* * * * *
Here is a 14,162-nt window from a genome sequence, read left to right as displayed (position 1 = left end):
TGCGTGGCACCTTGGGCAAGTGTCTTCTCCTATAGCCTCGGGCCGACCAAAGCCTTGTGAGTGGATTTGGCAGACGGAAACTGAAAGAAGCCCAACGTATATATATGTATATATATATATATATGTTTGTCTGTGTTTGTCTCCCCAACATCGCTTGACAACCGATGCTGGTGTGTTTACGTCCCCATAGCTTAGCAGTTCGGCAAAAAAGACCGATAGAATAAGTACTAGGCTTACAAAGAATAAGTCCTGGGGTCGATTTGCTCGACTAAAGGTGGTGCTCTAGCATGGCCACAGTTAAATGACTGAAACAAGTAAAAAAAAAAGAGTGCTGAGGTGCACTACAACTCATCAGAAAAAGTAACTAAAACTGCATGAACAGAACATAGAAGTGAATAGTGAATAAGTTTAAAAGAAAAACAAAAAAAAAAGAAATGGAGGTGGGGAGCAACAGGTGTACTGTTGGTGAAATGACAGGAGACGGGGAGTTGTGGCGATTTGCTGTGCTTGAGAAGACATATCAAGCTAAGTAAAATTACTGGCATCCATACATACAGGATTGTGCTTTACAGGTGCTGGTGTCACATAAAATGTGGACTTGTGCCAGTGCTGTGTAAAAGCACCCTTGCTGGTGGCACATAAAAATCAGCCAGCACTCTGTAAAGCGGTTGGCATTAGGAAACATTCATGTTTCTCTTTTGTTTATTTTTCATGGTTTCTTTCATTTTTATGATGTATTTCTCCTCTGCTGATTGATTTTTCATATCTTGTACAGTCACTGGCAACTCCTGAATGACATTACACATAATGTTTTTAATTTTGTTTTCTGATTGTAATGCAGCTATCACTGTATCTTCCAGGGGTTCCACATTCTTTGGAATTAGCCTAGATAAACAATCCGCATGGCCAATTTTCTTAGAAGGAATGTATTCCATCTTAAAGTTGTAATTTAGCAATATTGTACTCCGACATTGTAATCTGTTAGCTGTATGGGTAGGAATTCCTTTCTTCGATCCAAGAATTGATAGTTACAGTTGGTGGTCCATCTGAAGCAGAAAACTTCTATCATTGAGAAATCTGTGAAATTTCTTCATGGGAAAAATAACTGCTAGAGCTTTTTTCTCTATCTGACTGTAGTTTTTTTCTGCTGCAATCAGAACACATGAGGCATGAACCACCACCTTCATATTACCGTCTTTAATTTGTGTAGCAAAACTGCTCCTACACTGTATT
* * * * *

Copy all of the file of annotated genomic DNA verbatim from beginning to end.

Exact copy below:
Here is a 14,162-nt window from a genome sequence, read left to right as displayed (position 1 = left end):
TGCGTGGCACCTTGGGCAAGTGTCTTCTCCTATAGCCTCGGGCCGACCAAAGCCTTGTGAGTGGATTTGGCAGACGGAAACTGAAAGAAGCCCAACGTATATATATGTATATATATATATATATGTTTGTCTGTGTTTGTCTCCCCAACATCGCTTGACAACCGATGCTGGTGTGTTTACGTCCCCATAGCTTAGCAGTTCGGCAAAAAAGACCGATAGAATAAGTACTAGGCTTACAAAGAATAAGTCCTGGGGTCGATTTGCTCGACTAAAGGTGGTGCTCTAGCATGGCCACAGTTAAATGACTGAAACAAGTAAAAAAAAAAGAGTGCTGAGGTGCACTACAACTCATCAGAAAAAGTAACTAAAACTGCATGAACAGAACATAGAAGTGAATAGTGAATAAGTTTAAAAGAAAAACAAAAAAAAAAGAAATGGAGGTGGGGAGCAACAGGTGTACTGTTGGTGAAATGACAGGAGACGGGGAGTTGTGGCGATTTGCTGTGCTTGAGAAGACATATCAAGCTAAGTAAAATTACTGGCATCCATACATACAGGATTGTGCTTTACAGGTGCTGGTGTCACATAAAATGTGGACTTGTGCCAGTGCTGTGTAAAAGCACCCTTGCTGGTGGCACATAAAAATCAGCCAGCACTCTGTAAAGCGGTTGGCATTAGGAAACATTCATGTTTCTCTTTTGTTTATTTTTCATGGTTTCTTTCATTTTTATGATGTATTTCTCCTCTGCTGATTGATTTTTCATATCTTGTACAGTCACTGGCAACTCCTGAATGACATTACACATAATGTTTTTAATTTTGTTTTCTGATTGTAATGCAGCTATCACTGTATCTTCCAGGGGTTCCACATTCTTTGGAATTAGCCTAGATAAACAATCCGCATGGCCAATTTTCTTAGAAGGAATGTATTCCATCTTAAAGTTGTAATTTAGCAATATTGTACTCCGACATTGTAATCTGTTAGCTGTATGGGTAGGAATTCCTTTCTTCGATCCAAGAATTGATAGTTACAGTTGGTGGTCCATCTGAAGCAGAAAACTTCTATCATTGAGAAATCTGTGAAATTTCTTCATGGGAAAAATAACTGCTAGAGCTTTTTTCTCTATCTGACTGTAGTTTTTTTCTGCTGCAATCAGAACACATGAGGCATGAACCACCACCTTCATATTACCGTCTTTAATTTGTGTAGCAAAACTGCTCCTACACTGTATT